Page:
Of course this kind of defeats the pay-as-you go aspect of the cloud. Now we’re back to reserving servers in data centers. It’s going to cost more. To avoid an outage, however, you may need to take this step in your Azure account. And of course, that will exacerbate the problem for smaller accounts like mine. But I’m not using Azure for production so for me, at least, it’s not a big problem. I’m more concerned for my clients using Azure if this trend continues and starts to affect larger accounts. Also with larger accounts they generally have dedicated support teams and don’t report things like this online — so who knows how many accounts are really facing this issue.


Update: Finally got VMs working. I submitted multiple support requests before got it fixed but ultimately I got it fixed through a limit increase request where I explained the problem was not actually limits but this other issue. I requested to allow all the B and D series instances in three regions I wanted to use. I didn’t have time to check if it was working or not until I was in the middle of my next Azure class so I tested it out in front of the students and that seemed to do the trick. You might have to make multiple requests but that approach eventually seemed to solve the problem.


Update: I thought this was fixed. Well kind of. I could select from different VM sizes finally, but then when I went to deploy while prepping for the next day of an Azure class, I got capacity errors again. I was prepping for class so didn’t have time to get back to Azure support about it. During class I used a different user to try to deploy VMs, a non-global admin (the global admin worked in the prior class) and once again I was able to deploy a VM during class. This random error may be affecting a lot more clients than just myself. There’s no way I could count on this platform for production deployments with these random capacity issues. I’m not sure if it’s only in US East or other regions. I don’t know if it’s a glitch or a true capacity issue. I sent Azure support some more information but I need to move on to other things. This is not my full-time job to monitor and resolve this problem…though it feels like it. :) Hope it is addressed so people are not affected by it going forward.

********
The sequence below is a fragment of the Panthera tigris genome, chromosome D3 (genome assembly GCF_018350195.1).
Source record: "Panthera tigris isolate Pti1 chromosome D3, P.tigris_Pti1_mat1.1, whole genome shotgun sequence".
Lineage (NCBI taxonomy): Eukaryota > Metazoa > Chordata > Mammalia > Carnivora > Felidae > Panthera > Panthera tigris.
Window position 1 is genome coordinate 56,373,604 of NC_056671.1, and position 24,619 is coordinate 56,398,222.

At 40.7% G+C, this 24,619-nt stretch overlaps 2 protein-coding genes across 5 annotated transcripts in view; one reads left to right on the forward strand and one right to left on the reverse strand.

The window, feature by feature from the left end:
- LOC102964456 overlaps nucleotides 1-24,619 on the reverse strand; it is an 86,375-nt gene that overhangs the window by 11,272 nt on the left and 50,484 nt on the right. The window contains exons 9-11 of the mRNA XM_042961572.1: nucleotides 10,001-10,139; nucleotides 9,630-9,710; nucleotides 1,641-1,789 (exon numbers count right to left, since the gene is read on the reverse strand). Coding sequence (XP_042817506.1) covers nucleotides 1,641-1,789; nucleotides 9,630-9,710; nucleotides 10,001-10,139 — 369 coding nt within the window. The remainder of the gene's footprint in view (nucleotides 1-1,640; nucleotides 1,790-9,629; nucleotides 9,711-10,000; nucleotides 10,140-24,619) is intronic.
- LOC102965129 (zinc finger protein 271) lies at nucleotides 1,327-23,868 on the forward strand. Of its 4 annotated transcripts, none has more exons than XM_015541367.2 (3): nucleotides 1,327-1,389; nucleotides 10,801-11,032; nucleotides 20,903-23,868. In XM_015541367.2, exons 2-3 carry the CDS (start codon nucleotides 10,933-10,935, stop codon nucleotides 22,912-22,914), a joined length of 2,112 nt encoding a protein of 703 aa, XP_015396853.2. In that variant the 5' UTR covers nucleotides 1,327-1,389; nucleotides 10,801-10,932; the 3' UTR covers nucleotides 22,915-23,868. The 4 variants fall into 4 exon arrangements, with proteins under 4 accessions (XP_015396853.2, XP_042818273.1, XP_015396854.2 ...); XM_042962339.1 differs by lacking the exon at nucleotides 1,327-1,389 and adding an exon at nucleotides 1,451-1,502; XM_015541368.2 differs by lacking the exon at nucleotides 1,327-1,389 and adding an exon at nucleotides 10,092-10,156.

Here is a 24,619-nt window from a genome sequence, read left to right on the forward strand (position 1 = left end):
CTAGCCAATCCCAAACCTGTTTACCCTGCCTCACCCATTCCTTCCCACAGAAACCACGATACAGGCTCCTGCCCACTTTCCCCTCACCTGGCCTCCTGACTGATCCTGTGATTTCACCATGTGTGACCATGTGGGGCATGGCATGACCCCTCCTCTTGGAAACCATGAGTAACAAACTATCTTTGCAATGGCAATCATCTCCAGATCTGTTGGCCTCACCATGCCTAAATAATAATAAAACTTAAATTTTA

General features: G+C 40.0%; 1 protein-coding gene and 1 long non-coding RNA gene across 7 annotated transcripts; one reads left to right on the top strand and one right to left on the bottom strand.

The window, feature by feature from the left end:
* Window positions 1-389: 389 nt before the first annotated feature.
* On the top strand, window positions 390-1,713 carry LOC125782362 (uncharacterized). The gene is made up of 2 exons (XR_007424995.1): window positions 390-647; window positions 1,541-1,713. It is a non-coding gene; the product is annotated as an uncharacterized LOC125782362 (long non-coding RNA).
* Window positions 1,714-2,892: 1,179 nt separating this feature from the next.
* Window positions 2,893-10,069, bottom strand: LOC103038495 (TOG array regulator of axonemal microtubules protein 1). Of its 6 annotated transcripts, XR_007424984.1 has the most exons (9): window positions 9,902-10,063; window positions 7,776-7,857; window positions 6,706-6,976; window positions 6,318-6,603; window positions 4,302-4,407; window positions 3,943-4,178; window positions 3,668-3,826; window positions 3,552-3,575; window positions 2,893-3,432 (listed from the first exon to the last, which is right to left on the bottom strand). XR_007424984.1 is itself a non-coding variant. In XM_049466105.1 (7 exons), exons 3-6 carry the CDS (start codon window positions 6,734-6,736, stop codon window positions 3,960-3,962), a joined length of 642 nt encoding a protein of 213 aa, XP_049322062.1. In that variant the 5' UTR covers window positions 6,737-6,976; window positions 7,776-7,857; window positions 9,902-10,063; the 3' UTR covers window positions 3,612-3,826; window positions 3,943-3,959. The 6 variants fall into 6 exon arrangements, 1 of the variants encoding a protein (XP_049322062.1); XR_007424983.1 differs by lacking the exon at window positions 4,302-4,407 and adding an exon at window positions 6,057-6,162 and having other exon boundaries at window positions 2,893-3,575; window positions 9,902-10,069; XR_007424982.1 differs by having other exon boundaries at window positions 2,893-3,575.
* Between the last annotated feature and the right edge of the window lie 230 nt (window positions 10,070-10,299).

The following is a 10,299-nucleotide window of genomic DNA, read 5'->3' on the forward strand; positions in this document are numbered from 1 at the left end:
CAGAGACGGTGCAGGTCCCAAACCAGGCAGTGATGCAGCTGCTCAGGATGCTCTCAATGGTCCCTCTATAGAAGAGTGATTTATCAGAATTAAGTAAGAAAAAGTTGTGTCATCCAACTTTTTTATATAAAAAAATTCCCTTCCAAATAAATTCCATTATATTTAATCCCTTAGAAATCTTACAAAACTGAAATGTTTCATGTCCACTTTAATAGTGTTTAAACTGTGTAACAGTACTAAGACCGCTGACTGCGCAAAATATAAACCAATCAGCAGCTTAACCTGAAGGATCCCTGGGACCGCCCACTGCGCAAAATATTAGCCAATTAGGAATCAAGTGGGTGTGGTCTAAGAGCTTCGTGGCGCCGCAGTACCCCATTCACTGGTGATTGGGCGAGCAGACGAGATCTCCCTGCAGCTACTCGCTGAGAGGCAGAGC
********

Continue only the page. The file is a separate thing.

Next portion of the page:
Update: Came back from vacation to teach my last day of Azure class. I left one VM in a stopped state figuring I’d be able to start it later after having so many problems starting one in the first place. Nope.

After clicking the start button I got this error:

Failed to start virtual machine.

Failed to start virtual machine ‘x’. Error: Operation ‘Start VM’ is not allowed on VM ‘x’ since the VM is generalized.

I’ve seen ways to fix this such as making a backup and starting a new VM from that backup but that’s beside the point. I’m not doing anything extensive in this account I’m using. It’s all really quite simple. I cannot even create or reuse a VM consistently. There’s no way I’d ever use Azure for my cloud pentesting services for this reason. I’d be in the middle of a penetration test and unable to restart a VM I had configured and was using for a test. I have only had a problem on AWS on one penetration test for a short period of time in a particular region and I’ve been using AWS for years. I use Azure only for testing, research, and training and this has been my experience, along with the issues in my running log of problems with Azure support (which I will be canceling shorty, I only got it to go through any updates since my last class . I’ve essentially paid about $300 to report bugs for three months.)

Azure has a lot of really great features. I’m impressed with some of them. I just can’t use the platform for my purposes and business size on a consistent basis due to these issues. I hope they can fix it.

Teri Radichel

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Teri Radichel

Teri Radichel

Cloud Security Training and Penetration Testing | GSE, GSEC, GCIH, GCIA, GCPM, GCCC, GREM, GPEN, GXPN | AWS Hero | Infragard | IANS Faculty |